Most of the decline is expected after 2050, but Japan will shrink by around 25 million people between now and then, according to United Nations estimates, and is already feeling the effects. Many rural areas have experienced rapid depopulation, and local municipalities have a hard time funding and staffing schools, hospitals, and other public infrastructure. Some towns now offer tax breaks to newcomers or just pay people outright to relocate there. Either way, there is less demand for housing, and that will ultimately mean lower prices.
Source: UN, Finominal
Speculation is another key driver of housing prices and comes in many varieties. Sometimes prices rise due to a supply and demand imbalance. This persuades investors to pour their money in and creates a positive feedback loop.
In some countries, entire generations have been raised on the concept of the property ladder. In the UK, that has meant buying a small flat after university, selling that once it has appreciated in value, buying something slightly bigger, and hopefully laddering up over the years to a large house in the countryside. Naturally, this assumes home prices appreciate forever.
But as in any financial market, such feedback loops can lead to bubbles that are quite painful when they start to deflate. As an ascendant economic powerhouse in the 1980s, Japan experienced a significant boom in home prices during the 1980s, but the subsequent bear market lasted for almost three decades.
Source: BIS, Finominal
Fiscal and monetary policy can also encourage real estate speculation. In the aftermath of the global financial crisis (GF), the UK government adopted a help-to-buy program that offered interest-free mortgages, and quantitative easing (QE) and other accommodative measures by central banks provided a powerful tailwind for home prices. Interest rates had been on the decline since the 1980s in most developed countries, so both retail and professional investors came to see real estate as an alternative to bonds and shifted trillions in capital from fixed income.
As a consequence, real estate yields reached record lows, with UK homes generating less than 2% per year in rental income before maintenance costs and taxes. As such residential real estate made little sense as an investment — except when compared to equally low or even negative bond yields in some European countries.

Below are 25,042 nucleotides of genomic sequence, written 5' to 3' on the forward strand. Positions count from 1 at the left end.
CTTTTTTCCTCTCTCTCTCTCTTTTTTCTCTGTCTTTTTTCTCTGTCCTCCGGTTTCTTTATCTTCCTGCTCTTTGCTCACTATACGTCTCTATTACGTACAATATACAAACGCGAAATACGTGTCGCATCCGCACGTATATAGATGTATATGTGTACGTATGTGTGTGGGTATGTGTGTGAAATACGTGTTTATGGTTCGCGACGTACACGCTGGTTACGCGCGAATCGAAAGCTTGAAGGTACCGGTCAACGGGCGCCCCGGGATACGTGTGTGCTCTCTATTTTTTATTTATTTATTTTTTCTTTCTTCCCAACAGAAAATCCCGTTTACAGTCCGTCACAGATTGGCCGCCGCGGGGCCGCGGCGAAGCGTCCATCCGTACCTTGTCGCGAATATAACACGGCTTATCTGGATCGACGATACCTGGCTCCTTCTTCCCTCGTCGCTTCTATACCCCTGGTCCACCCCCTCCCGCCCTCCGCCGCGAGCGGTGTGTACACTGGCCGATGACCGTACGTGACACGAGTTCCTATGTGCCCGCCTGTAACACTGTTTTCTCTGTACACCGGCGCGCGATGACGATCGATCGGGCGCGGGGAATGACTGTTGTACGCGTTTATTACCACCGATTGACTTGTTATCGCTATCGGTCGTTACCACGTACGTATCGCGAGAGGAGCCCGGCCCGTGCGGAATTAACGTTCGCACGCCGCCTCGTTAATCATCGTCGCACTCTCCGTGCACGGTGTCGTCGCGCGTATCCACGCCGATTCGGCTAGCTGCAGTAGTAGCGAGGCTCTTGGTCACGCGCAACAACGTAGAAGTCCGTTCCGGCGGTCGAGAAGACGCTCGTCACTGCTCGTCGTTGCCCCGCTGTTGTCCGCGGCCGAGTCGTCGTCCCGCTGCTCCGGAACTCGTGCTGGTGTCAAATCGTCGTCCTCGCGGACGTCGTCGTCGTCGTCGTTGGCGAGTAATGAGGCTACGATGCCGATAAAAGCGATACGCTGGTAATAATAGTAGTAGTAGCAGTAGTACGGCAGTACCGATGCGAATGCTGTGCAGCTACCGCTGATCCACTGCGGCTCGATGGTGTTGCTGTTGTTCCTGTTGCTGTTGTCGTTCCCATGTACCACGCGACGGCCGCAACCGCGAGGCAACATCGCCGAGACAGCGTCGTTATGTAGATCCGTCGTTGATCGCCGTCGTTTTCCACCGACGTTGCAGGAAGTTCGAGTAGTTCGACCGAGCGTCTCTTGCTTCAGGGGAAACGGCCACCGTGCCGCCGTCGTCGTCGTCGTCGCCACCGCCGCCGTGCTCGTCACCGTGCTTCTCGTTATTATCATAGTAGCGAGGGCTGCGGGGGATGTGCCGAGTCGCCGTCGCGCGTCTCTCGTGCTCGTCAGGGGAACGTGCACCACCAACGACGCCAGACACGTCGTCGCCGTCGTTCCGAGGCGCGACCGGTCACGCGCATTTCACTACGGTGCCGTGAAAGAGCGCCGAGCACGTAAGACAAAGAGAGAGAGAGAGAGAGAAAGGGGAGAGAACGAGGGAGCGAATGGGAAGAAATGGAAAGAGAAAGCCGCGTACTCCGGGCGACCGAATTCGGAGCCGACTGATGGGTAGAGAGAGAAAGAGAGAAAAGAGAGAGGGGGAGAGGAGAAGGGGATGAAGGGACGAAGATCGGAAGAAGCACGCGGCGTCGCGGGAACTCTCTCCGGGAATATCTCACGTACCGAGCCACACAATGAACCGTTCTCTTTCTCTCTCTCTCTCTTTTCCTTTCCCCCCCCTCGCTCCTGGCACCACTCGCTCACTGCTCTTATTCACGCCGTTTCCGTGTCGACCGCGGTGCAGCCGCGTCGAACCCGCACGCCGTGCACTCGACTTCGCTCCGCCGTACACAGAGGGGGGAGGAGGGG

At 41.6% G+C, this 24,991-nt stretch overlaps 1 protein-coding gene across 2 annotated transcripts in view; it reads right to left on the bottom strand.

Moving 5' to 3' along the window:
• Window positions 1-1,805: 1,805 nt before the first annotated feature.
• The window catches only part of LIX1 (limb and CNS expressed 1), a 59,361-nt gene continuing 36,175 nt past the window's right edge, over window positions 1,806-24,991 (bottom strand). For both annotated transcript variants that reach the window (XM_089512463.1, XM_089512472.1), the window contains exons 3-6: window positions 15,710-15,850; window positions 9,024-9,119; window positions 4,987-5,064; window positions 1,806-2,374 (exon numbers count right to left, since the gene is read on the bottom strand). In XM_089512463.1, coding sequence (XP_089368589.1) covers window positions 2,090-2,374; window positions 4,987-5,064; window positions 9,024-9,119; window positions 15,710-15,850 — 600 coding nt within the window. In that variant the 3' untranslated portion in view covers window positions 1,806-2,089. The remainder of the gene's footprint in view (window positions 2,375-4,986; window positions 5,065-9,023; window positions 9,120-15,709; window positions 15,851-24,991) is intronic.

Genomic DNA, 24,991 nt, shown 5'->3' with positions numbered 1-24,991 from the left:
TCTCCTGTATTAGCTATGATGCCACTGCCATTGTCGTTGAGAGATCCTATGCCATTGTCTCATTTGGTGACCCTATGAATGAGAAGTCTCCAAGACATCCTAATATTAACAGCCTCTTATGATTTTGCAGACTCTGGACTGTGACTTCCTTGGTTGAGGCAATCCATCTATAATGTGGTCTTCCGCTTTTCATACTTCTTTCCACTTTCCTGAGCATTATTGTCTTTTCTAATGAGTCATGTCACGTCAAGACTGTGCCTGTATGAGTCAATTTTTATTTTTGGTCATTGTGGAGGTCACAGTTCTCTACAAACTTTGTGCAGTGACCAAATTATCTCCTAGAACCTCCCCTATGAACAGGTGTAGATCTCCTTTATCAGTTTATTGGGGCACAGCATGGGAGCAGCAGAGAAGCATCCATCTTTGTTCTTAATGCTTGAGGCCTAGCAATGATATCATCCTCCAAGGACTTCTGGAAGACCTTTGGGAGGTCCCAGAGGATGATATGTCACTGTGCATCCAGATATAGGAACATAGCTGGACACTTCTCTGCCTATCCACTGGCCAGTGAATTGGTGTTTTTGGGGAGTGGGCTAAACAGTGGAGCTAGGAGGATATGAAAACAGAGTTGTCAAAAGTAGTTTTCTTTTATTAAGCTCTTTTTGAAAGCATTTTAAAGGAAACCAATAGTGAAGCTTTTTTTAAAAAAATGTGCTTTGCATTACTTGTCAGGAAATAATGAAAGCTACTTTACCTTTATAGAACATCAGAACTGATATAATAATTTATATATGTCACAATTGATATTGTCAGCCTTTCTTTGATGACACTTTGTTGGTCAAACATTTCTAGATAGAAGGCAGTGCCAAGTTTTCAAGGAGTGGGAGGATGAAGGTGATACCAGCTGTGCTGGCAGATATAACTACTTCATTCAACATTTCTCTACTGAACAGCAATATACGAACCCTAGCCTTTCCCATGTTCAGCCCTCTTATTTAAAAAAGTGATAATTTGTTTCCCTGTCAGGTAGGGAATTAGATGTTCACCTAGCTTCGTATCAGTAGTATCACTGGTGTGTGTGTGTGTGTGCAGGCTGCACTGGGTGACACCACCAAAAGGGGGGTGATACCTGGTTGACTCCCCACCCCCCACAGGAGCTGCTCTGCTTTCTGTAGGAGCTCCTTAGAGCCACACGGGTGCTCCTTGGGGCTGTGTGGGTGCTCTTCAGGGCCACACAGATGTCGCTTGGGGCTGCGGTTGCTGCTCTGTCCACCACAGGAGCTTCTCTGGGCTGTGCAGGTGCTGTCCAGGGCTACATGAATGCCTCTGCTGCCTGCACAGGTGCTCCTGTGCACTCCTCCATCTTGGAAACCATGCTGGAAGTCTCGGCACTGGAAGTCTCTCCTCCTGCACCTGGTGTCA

With the spike in interest rates over the last two years, however, the pendulum has swung back the other way. Financing home purchases has become much more expensive, and with higher yields in the fixed-income market, owning a home has become even less appealing as an investment.
Source: St Louis FRED, BIS, Finominal
With the dire outlook for residential real estate, should investors continue to allocate to the asset class?
It is difficult to say in the near term. There are simply too many variables at work. Default rates could spike in residential markets with floating-rate regimes and spur a full-blown real estate crisis. Or not.
Forecasting house prices may be just as futile as forecasting stock prices. In the long-term, those countries with larger demographic challenges like China or Japan are probably best avoided, while those whose populations are expected to grow may be worth exploring. And on that basis, India and Africa stand out, as well as the good old USA for less adventurous investors.
Aging & Equities: Selling Stocks for the Long-Term
The Case Against REITs
Factor Investing in Financials, Real Estate & MLPs
Private Equity: Fooling Some People All the Time?
Private Equity: The Emperor has No Clothes
ABOUT THE AUTHOR
Nicolas Rabener is the Founder of Finominal, which empowers investors with data and technology to analyze and improve their portfolios. Previously he created Jackdaw Capital, an award-winning quantitative hedge fund. Before that Nicolas worked at GIC and Citigroup in London and New York. Nicolas holds a Master of Finance from HHL Leipzig Graduate School of Management, is a CAIA charter holder, and enjoys endurance sports (Ironman & 100km Ultramarathon).